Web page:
There’s IFB, and then there’s IFB. I know a wonderful IFB guy who is a true Christian gentleman. But there are others who are crazy-legalistic. The now defunct site StuffFundiesLike was replete with horror stories that would make your hair curl. Apparently one of the crazy-cultic-legalistic motherships is right here in my neck of the woods.

  27. Max wrote:

    SBC’s new church planting program (following SGM and Acts 29 models) has also targeted suburbia at 32 “send” cities in the U.S. and Canada (https://www.namb.net/send-cities). Most of these will be, no doubt, staffed by young reformers fresh out of SBC seminaries, with 1,000 new plants per year scheduled for years to come. This is more about planting reformed theology than churches. It’s the quickest route to reforming the Southern Baptist Convention, while baby boomers die off in traditional SBC churches; within 20 years, their mission will be accomplished.

    This is what the NAMB has to say about Phoenix:

    The Southwest and mission influences mark Phoenix with large numbers of Catholic and Mormon adherents. And, surprisingly, a relatively large number of evangelicals call Phoenix home. Evangelicals are estimated at 12.6 percent of the population.

    We obviously have a long way to go to reach the people of Phoenix with the gospel. There are 297 Southern Baptist congregations in the three-county area covered by Send North America: Phoenix. That leaves an SBC church-to-population ratio of 1:18,497.

    In the most recent release of Barna Group’s Barna: Cities, the researcher listed the most and least “Bible-Minded” cities in the United States. Phoenix ranked 89th out of 96 as one of the least Bible-minded metro areas in the U.S.

    https://www.namb.net/send-cities/phoenix

    My interpretation: “Well there are a lot of people and a lot of churches. But they aren’t OUR people and OUR churches.” And we have a lot of Calvinista reformista churches here. We really don’t need any more. Maybe they’ll all plant in Scottsdale and Gilbert and Chandler and stay away from Mesa.

  28. Catholic Gate-Crasher wrote:

    There’s IFB, and then there’s IFB. I know a wonderful IFB guy who is a true Christian gentleman. But there are others who are crazy-legalistic. The now defunct site StuffFundiesLike was replete with horror stories that would make your hair curl. Apparently one of the crazy-cultic-legalistic motherships is right here in my neck of the woods.

    Most of them are very legalistic, but it’s different from SGM/shepherding cult legalistic. Shepherding cults don’t let you make any decisions for yourself. IFB is also not centralized, and churches are autonomous. If you wanted to leave and go to another church, they may get mad, but they’re not going to come after you.

    If someone in an IFB church said they wanted to go be a missionary and plant a church in Zimbabwe, an IFB church would likely cheer and wave you on your way. SGM would demand to be in charge of every aspect and that you make no decisions on how that church is planted or run. This is actually a real example because on SGM Survivors there’s a story about a church they planted in the Philippines where this exact thing happened. Those that were missionaries wanted to make the church match indigenous culture, but SGM wanted a perfect SGM American model, and they wanted to retain control over all decisions even after gaining a Filipino pastor.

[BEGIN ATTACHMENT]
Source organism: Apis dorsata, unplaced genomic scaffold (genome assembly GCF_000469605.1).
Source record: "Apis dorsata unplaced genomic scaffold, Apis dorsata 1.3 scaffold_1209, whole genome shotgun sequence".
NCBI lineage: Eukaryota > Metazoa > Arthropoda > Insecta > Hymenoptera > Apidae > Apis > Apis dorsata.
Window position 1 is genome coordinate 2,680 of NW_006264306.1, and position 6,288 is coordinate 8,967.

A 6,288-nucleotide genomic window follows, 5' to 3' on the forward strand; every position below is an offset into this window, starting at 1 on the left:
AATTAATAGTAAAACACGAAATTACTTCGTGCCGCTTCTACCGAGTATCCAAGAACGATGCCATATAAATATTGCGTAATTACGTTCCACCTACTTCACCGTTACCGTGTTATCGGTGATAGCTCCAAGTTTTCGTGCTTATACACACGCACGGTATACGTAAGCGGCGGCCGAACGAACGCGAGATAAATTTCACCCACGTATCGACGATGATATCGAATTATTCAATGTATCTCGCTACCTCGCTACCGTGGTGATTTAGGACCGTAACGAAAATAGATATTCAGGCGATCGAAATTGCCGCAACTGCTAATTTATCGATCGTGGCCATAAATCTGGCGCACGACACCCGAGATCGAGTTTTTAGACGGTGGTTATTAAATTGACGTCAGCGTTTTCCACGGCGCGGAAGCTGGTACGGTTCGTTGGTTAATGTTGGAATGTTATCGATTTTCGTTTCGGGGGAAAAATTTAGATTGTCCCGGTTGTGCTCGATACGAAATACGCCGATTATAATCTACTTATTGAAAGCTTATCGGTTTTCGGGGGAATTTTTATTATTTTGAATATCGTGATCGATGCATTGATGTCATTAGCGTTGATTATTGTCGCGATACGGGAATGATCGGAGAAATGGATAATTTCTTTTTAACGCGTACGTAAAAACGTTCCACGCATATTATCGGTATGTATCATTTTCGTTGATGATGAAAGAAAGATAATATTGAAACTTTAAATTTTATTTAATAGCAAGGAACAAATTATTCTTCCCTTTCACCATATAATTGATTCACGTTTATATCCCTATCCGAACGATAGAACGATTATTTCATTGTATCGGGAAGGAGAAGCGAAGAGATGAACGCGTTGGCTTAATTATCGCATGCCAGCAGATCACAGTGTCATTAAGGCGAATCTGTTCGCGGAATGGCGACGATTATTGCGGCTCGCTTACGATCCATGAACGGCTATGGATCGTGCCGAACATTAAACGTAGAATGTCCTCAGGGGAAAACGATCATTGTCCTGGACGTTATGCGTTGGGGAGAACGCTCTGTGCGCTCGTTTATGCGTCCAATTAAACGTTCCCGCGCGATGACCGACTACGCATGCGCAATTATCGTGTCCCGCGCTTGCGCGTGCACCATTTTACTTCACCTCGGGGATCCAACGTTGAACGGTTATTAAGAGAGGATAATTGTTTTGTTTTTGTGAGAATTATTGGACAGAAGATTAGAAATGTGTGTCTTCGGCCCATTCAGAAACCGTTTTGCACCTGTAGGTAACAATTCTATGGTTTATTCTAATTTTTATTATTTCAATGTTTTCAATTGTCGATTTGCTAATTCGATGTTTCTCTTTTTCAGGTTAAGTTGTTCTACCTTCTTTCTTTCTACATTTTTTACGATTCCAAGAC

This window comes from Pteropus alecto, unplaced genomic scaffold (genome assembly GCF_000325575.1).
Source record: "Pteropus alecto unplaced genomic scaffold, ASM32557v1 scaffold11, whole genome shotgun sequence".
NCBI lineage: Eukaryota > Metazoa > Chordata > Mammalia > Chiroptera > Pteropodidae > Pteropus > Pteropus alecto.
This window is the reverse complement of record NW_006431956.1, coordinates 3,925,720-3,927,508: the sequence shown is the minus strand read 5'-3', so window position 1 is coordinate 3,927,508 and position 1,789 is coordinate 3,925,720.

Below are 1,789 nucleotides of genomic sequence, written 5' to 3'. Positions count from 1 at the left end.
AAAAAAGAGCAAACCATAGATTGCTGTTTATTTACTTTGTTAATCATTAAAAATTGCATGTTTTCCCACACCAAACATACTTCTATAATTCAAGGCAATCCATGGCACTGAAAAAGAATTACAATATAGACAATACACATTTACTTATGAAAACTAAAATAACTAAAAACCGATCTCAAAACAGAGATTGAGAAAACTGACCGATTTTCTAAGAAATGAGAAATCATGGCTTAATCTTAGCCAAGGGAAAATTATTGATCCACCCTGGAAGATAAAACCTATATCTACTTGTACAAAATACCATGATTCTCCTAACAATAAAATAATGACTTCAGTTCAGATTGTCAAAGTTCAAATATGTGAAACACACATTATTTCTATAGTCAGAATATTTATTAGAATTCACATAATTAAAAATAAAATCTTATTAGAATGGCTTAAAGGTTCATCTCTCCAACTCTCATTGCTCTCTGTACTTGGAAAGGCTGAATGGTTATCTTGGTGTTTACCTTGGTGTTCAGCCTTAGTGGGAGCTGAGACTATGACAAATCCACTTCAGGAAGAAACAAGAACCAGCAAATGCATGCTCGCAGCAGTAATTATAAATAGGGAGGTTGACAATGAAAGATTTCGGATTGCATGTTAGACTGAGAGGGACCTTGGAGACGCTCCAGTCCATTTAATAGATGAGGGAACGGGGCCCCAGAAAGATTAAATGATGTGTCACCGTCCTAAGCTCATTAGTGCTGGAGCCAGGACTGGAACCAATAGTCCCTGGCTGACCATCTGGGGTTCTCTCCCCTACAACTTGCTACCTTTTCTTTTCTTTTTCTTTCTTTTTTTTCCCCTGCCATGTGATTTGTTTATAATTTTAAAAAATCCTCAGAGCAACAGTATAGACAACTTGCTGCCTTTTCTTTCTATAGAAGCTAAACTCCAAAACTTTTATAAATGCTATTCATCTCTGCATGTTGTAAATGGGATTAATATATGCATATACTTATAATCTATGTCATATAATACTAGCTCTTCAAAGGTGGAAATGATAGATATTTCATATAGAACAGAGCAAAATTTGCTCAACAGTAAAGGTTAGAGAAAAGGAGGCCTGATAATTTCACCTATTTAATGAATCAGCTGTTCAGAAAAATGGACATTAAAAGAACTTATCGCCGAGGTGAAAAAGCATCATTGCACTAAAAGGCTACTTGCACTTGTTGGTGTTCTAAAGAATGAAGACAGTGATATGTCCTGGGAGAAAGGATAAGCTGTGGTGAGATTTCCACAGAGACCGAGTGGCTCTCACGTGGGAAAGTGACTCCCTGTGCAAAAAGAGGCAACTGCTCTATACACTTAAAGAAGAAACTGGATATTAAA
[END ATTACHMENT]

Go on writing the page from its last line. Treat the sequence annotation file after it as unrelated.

There are some things that many IFB churches are a bit cultic about. The control factor comes about more inside families than from a top-down church approach. Marriage is one. There are a lot of arranged marriages in IFB churches, where parents pick out their child’s spouse. But elopement is also pretty common.

  29. I will add that there’s also a number of ways to sort of trick the system in IFB churches, as long as your parents are on board with your decisions. They are super big on parental control, but less so on church control.There’s also a very definite way to speak and act by calling constantly on Jesus and being super penitent, and if you have that down, you can talk your way out of things that they might otherwise get legalistic about. I was able to talk my way out of several situations with IFB’ers in college just by knowing the right things to say. I didn’t do anything to really get in trouble, but for example, wearing pants (yes, really)–talked my way out of it.

  30. Catholic Gate-Crasher wrote:

    Apparently one of the crazy-cultic-legalistic motherships is right here in my neck of the woods.

    If I am correct you and I are basically in the same neck of the woods. There are several large-ish IFB churches and schools around here, but I am not aware that any or much less all are crazy or cultic. As to legalism, can we talk about that?

    Legalism is a term which can be used to mean to merely convey disagreement with the other person’s religious subculture. In my experience in just living (no special claim to experience that all people do not have) all cultures have ‘how we do and how we don’t do’ an that tends to be enforced to varying degrees. Yet the term legalism tends to be used mostly? only? against conservative protestant groups.

    But, I would be interested in knowing which group around here you mentioned in your comment. You could use initials, or perhaps the name of the street, or perhaps a hint as to which town using one initial only-hide your location but if you can give me a hint that only locals would recognize I would appreciate.

    Here is why. I have a remote history with conservative baptist faith and practice, and I get rather itchy when I hear legalism said when I don’t see what the person is referring to or what they consider over the line with rules and expectations.

    So here is a test for location. Does SB mean anything to you? Oldest IFB around here to my knowledge.

  31. I’ve been thinking on it further, and there’s an easy explanation for the difference between SGM and most IFB churches. In SGM, the power was/is centralized with the SGM board over all the churches.